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6 min read

3 Places in your Company to Look For Video Ideas (and 1 to Avoid)

You’ve heard it here, you’ve heard it everywhere: video is an important part of a complete, balanced marketing strategy. It’s easy to repeat statistics about the growth of web video, but harder to figure out a way for your business to take advantage of it.

Maybe you’re already ahead of the curve, with some standard company videos to handle explaining who you are and why someone should work with you (or for you). That’s a great start, but that’s only scratching the surface of the power of video marketing. In order to really harness the power of video, you’ll need to find unique video ideas to solve your customer’s issues, build up your reputation as a subject matter expert, and harmonize with your website’s SEO optimization.

While that sounds like a daunting task, I’ve got great news for you– - some of your most useful and valuable marketing video ideas are already percolating within your organization. You just haven’t tapped into them yet.

What this list is and isn’t about

It’s a bit of a misnomer to say this is a list about ‘marketing videos.’ Any video you make for your business could, in some sense, be called a ‘marketing video.’

In this context, we’re narrowing in specifically on the kinds of videos that are playing a support role on your website to back up other components of your marketing, like your website, your inbound marketing, and your SEO efforts. These kinds of videos aren’t going to be social media fodder, and probably won’t go viral or otherwise attract customers to your business on their own.

There’s nothing wrong with videos designed to attract customers on their own, obviously! But if we’re thinking holistically about your marketing efforts, there are always important pieces of information that aren’t going to draw attention by themselves, but are still vitally important to your customers’ journeys or satisfaction.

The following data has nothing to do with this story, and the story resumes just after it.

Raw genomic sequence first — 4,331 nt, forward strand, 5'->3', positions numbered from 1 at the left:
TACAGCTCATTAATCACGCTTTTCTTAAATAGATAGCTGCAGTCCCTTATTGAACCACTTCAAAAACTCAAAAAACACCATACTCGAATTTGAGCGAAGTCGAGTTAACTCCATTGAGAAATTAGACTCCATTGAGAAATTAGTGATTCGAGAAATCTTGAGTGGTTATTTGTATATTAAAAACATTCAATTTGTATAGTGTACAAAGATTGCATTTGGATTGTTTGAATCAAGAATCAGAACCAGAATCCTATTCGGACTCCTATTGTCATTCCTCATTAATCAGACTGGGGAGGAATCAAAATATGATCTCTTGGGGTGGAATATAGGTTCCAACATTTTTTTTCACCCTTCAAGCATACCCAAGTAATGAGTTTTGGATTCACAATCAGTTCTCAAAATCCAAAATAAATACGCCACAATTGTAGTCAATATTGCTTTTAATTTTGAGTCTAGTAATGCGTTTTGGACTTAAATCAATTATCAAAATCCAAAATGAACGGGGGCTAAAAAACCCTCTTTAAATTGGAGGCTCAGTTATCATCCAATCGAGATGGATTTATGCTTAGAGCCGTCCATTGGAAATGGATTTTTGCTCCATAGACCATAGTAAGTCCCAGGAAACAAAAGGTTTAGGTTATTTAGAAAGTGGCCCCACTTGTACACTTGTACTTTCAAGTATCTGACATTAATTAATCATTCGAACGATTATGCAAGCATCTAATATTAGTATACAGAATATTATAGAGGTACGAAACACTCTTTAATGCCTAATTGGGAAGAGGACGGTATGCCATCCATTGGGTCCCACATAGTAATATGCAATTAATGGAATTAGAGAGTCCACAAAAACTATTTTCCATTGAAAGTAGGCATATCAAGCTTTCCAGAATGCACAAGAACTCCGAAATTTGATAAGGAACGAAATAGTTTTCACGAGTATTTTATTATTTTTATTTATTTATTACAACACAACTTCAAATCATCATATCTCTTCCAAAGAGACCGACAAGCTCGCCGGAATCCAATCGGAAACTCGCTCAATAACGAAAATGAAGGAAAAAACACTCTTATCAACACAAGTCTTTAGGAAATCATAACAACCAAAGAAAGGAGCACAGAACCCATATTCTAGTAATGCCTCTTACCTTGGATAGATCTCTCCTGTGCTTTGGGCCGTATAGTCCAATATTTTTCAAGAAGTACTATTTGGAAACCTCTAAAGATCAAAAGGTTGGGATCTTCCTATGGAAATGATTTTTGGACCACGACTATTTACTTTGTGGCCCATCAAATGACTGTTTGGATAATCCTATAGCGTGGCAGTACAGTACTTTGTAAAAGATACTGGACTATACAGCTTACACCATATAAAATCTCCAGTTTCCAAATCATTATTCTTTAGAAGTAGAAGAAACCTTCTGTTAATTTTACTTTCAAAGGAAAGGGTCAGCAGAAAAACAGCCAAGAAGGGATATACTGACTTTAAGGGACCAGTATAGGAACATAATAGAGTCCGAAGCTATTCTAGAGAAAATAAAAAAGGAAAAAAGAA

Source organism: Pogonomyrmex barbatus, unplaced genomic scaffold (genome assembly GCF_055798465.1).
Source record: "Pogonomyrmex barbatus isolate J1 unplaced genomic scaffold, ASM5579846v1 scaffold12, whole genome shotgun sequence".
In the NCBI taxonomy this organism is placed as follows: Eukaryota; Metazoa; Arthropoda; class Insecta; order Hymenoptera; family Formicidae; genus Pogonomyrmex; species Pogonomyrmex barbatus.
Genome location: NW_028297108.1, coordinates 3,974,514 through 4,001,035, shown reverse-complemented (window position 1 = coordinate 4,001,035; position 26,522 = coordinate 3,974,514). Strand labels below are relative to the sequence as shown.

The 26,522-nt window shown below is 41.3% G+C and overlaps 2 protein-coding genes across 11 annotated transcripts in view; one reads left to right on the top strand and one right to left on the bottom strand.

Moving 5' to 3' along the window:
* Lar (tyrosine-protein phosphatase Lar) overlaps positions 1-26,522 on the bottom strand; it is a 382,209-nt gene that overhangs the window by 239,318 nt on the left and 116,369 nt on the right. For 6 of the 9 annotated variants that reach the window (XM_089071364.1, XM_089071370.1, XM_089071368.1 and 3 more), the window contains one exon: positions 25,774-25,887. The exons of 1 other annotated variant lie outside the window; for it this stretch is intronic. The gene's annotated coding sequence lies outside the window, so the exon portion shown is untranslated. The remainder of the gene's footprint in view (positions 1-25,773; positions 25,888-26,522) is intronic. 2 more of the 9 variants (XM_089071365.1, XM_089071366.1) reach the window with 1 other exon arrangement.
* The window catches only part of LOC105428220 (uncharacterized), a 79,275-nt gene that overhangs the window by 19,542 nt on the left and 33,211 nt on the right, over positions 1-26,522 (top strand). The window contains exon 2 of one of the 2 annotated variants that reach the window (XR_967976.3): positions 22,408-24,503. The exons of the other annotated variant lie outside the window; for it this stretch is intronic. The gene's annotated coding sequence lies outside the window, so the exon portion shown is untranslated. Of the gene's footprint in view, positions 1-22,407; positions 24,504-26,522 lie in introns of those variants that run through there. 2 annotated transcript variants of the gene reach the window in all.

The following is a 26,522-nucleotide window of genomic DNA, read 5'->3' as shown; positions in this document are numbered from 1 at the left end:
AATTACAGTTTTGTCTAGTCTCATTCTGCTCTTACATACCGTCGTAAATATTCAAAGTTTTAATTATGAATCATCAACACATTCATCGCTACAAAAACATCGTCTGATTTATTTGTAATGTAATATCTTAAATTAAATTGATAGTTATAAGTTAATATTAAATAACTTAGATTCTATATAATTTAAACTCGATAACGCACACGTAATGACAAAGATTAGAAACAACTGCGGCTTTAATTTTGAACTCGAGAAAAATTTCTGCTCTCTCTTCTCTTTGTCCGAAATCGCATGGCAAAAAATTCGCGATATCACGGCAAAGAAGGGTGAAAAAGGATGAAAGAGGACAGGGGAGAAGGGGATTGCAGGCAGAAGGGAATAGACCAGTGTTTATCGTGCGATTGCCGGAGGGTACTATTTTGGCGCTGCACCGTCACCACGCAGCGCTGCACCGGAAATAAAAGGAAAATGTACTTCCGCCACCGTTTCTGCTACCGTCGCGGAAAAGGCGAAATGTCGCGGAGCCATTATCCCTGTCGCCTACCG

With that disclaimer out of the way, let’s get into the first place to look for video ideas within your company.

Place #1 - Customer Support

Your first port of call on a mission to uncover hidden video ideas within your company should be your customer service representatives. While ideally every interaction with your company is a positive one for your customers, customer service has a unique vantage point on your customers at their most frustrated and confused. Because of this, their insight into where video might help to sand down rough points in the customer journey is invaluable.

For example, if you sell bicycles and accessories, and your customer service team tells you that they routinely get calls or emails about a particularly tricky part of the self-assembly process, that might be a sign to create how-to videos that go more in-depth to explain the nuances of assembly than the printed manual does. It might also be a sign that videos promoting your assembly service on your website might prod less handy customers to choose to splurge to avoid the problem altogether.

To see this in action, check out electric bicycle manufacturer RadPowerBikes and their extensive collection of assembly and troubleshooting videos.

The particular attention paid to making sure all of the steps are clearly visible in the video and are easy to follow and understand makes this a stellar example of a customer support video done right.

The list could go on and on, and most importantly, will look unique to your business and your customer’s questions. In any case, a collection of FAQ, how-to, or troubleshooting videos can help to cut down the volume of the calls and emails your team is fielding over common issues, and save their bandwidth for solving larger problems that require more time or hand-holding

Place #2 - Inbound Sales

Anyone who has spent time talking to an inbound sales representative knows that there is nobody more knowledgeable about a company’s product or service. If videos about specific products or services are needed on your website, it’s probably a no-brainer to bring some of the sales staff into the conversation.

But like your customer service reps, your inbound sales team also spends a lot of time fielding questions from potential customers. Some of those questions, they’ll admit, they’ve had to answer multiple times per day. These questions provide you with valuable raw data that can be transformed into video content for your website.

Let’s imagine you’re running an e-commerce business that sells custom t-shirts of varying materials and qualities. Questions your sales staff might be answering on a regular basis could include:

  • The difference between two different materials of fabric
  • The difference between different processes of screen printing
  • How to prepare graphic elements for issue free printing

To see this in action, check out this video from CustomInk that explains how their Design Lab templates can be used to help someone with minimal graphic experience design a shirt.